In his message, Mr. Godane urges his Somali comrades to throw out their Kenyan and Ethiopian occupiers. Mr. Allison notes that, although unsettling, Godane is, in certain respects, correct, and is tapping into widespread sentiments.
Despite operating in Somalia under the authority of an African Union Mission in Somalia (AMISOM) to rid the country of Al Shabab, Kenyan and Ethiopian troops are, in fact, occupying Somalia. Their goals are not altruistic, and are largely informed by their own national security and political considerations.
Thus, instead of celebrating the foreign troops' efforts to stem Al Shabab, Somalis are worried about the out-sized influence being wielded by foreign powers in their country.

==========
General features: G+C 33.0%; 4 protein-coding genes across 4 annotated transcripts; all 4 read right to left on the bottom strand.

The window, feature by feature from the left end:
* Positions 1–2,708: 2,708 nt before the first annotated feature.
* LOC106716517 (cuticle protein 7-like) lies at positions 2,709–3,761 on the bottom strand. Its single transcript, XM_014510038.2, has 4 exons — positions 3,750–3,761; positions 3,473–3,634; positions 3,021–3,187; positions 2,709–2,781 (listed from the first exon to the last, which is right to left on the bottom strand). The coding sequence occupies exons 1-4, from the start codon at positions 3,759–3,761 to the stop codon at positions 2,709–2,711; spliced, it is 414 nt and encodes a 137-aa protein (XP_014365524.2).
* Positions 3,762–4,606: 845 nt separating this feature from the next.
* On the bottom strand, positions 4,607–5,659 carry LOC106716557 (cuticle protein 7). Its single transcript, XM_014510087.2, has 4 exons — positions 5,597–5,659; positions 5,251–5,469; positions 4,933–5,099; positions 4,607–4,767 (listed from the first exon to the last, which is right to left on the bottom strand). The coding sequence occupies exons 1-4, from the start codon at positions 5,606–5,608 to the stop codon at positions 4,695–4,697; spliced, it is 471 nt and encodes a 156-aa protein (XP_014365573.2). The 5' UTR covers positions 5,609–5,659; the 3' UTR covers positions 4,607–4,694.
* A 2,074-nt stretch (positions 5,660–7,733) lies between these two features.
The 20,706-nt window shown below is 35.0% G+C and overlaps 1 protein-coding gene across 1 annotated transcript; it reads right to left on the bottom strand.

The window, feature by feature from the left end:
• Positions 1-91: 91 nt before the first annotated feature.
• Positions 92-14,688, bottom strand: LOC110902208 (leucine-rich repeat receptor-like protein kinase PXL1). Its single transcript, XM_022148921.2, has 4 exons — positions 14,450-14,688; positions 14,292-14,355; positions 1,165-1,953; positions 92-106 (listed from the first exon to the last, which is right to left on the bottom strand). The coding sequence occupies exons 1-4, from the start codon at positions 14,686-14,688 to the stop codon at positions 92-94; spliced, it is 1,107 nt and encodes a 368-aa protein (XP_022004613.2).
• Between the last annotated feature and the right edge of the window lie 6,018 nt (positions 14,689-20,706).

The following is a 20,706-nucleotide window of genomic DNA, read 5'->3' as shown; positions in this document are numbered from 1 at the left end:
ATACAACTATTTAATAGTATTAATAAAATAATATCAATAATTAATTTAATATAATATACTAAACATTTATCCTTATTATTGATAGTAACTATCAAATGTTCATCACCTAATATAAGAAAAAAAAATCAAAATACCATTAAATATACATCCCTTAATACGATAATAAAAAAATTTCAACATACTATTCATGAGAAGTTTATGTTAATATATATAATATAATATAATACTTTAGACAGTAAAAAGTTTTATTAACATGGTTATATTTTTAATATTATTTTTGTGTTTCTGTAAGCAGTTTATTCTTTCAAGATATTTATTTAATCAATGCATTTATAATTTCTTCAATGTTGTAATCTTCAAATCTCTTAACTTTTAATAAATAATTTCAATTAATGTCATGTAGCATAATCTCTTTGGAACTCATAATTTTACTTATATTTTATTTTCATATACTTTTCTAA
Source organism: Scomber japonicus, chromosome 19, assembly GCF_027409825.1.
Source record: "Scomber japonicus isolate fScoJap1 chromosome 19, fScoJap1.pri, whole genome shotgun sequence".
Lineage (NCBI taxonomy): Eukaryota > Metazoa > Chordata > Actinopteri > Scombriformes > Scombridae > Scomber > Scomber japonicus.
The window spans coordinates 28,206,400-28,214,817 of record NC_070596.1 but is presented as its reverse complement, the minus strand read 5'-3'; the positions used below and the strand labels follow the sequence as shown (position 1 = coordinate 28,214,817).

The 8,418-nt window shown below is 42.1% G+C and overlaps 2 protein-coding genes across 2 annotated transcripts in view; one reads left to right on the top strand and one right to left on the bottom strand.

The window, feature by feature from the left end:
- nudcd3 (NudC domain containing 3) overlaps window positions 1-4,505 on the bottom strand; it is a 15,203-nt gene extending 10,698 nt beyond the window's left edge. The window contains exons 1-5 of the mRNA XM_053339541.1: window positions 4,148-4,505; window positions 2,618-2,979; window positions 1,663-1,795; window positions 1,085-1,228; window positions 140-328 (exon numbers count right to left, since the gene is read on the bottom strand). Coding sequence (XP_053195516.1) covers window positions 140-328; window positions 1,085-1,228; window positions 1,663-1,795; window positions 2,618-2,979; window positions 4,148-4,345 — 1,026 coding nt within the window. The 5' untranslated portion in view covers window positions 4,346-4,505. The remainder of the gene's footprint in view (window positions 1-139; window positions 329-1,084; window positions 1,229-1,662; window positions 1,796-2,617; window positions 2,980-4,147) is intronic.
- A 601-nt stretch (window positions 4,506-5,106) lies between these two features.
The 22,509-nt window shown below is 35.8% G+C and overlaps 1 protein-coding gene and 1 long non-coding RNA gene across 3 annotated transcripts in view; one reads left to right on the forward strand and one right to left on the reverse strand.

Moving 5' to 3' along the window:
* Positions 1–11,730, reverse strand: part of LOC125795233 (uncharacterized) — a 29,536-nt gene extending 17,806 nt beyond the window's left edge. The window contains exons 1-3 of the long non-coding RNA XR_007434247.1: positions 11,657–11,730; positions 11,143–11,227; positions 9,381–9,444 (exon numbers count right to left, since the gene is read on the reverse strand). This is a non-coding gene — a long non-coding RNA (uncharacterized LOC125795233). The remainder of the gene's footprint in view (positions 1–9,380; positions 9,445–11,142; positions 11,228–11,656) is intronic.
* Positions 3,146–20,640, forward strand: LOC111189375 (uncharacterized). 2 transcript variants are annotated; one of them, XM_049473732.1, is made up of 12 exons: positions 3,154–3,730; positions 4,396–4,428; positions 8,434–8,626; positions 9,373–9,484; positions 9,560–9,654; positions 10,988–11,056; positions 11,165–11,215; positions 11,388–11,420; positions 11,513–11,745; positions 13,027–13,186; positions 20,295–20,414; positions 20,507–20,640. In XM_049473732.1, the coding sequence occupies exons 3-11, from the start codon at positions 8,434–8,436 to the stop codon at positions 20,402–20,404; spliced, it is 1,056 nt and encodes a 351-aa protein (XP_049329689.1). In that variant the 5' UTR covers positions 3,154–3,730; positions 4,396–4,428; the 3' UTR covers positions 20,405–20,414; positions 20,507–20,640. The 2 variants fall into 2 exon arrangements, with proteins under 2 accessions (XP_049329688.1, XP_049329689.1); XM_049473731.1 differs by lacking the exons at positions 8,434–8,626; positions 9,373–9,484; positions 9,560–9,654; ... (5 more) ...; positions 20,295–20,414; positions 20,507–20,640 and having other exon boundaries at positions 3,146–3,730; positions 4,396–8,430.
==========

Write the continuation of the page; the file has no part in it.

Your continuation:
Although troubled by these developments, the United States and its partners have other goals in the region that will prevent any significant intrusion into Kenyan or Ethiopian plans.
Godane's message is particularly striking when considering the formation of federal states in Somalia. In the absence of strong leadership from the Somali Federal Government (SFG), Kenya and Ethiopia have assumed leadership positions as state builders and negotiators in southern Somalia.
In practice, this means that Kenya and Ethiopia have been able to influence the formation of new federal states, and create governments that will benefit their own national security concerns.